4. Li J, Huang DQ, Zou B, Yang H, Hui WZ, Rui F, et al. Epidemiology of COVID-19: a systematic review and meta-analysis of clinical characteristics, risk factors, and outcomes. J Med Virol. 2021;93(3):1449-58.
  5. Swetha G, Anantha Eashwar VM, Gopalakrishnan S. Epidemics and pandemics in India throughout history: a review article. Indian J Public Health Res Dev. 2019;10(8):1503-9.
  6. Koul PA, Swaminathan S, Rajgopal T, Ramsubramanian V, Joseph B, Shanbhag S, et al. Adult immunization in occupational settings: a consensus of Indian experts. Indian J Occup Environ Med. 2020;24(1):3-15.
  7. Kumar G, Choudhary TS, Srivastava A, Upadhyay RP, Taneja S, Bahl R, et al. Utilisation, equity and determinants of full antenatal care in India: analysis from the National Family Health Survey 4. BMC Pregnancy and Childbirth. 2019;19(1):1-9.
  8. Tandon RN, Wankhedkar R, Monga VK. Life Course Immunization Guidebook. A Quick Reference Guide. Indian Medical Association. Available at: http://www.ima-india.org/ima/pdfdata/IMA_LifeCourse_Immunization_Guide_2018_DEC21.pdf. Accessed June 29, 2021.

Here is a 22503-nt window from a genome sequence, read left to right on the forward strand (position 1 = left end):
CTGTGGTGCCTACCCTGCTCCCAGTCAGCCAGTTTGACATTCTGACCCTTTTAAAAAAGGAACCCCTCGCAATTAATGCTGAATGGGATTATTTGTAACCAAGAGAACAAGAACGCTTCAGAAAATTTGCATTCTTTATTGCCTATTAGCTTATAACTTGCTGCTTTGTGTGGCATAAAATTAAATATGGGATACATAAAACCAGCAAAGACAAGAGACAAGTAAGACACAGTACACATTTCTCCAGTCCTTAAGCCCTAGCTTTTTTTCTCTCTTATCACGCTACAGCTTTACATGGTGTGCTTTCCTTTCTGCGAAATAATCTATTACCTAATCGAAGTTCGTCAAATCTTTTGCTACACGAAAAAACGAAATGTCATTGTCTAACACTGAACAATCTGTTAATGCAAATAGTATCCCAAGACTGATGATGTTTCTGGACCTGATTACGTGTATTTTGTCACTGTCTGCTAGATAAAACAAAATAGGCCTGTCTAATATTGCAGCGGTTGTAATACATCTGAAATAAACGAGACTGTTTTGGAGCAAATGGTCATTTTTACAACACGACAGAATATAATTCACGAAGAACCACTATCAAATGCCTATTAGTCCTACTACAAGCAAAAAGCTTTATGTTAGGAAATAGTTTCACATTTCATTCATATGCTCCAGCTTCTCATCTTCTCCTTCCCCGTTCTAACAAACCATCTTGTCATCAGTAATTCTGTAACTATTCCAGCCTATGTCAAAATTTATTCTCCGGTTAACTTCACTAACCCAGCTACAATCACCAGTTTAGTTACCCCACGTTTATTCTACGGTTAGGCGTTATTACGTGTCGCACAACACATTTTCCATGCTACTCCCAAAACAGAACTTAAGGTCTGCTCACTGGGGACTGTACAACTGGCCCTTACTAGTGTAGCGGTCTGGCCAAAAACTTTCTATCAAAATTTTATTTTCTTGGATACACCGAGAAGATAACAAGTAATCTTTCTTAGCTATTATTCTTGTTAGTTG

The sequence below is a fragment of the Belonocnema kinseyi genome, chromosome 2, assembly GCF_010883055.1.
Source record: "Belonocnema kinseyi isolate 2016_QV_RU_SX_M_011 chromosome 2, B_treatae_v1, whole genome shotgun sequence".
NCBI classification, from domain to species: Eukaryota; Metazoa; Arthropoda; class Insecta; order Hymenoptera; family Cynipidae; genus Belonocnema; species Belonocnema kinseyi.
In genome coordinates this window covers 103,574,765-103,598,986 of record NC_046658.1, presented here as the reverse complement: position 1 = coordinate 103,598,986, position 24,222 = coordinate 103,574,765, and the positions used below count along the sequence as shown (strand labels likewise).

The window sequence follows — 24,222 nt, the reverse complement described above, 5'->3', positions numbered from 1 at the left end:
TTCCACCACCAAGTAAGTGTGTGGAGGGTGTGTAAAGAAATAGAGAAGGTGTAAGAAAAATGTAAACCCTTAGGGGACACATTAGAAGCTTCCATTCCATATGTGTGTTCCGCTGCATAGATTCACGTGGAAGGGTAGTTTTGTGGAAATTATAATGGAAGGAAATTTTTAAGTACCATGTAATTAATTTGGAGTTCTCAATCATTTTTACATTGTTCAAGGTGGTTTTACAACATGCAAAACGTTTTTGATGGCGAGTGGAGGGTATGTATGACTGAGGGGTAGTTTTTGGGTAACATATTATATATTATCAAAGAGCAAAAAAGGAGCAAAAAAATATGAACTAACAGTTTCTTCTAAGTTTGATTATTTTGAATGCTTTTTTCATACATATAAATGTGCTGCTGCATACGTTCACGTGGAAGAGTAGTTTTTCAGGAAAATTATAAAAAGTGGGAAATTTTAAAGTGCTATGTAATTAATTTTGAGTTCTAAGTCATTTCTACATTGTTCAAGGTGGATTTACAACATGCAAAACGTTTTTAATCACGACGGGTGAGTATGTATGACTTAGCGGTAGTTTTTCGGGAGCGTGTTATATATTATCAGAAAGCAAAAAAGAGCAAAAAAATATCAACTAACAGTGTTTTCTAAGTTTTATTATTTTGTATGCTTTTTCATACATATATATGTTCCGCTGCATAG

9. Ghia CJ, Rambhad GS. Developing adult vaccination ecosystem in India: current perspective and the way forward. Health Serv Res Manag Epidemiol. 2021; 8:23333928211030791.
  10. Dash R, Agrawal A, Nagvekar V, Lele J, Di Pasquale A, Kolhapure S, et al. Towards adult vaccination in India: a narrative literature review. Human Vaccin Immunother. 2020;16(4):991-1001.
  11. Ghosh L. Bio-Medical waste-related threat to the urban sanitation workers of India. Biotica Res Today. 2021;3(6):515-8.
  12. Shenoy B, Andani A, Kolhapure S, Agrawal A, Mazumdar J. Endemicity change of hepatitis A infection necessitates vaccination in food handlers: an Indian perspective. Hum Vaccin Immunother. 2022;18(1):1868820.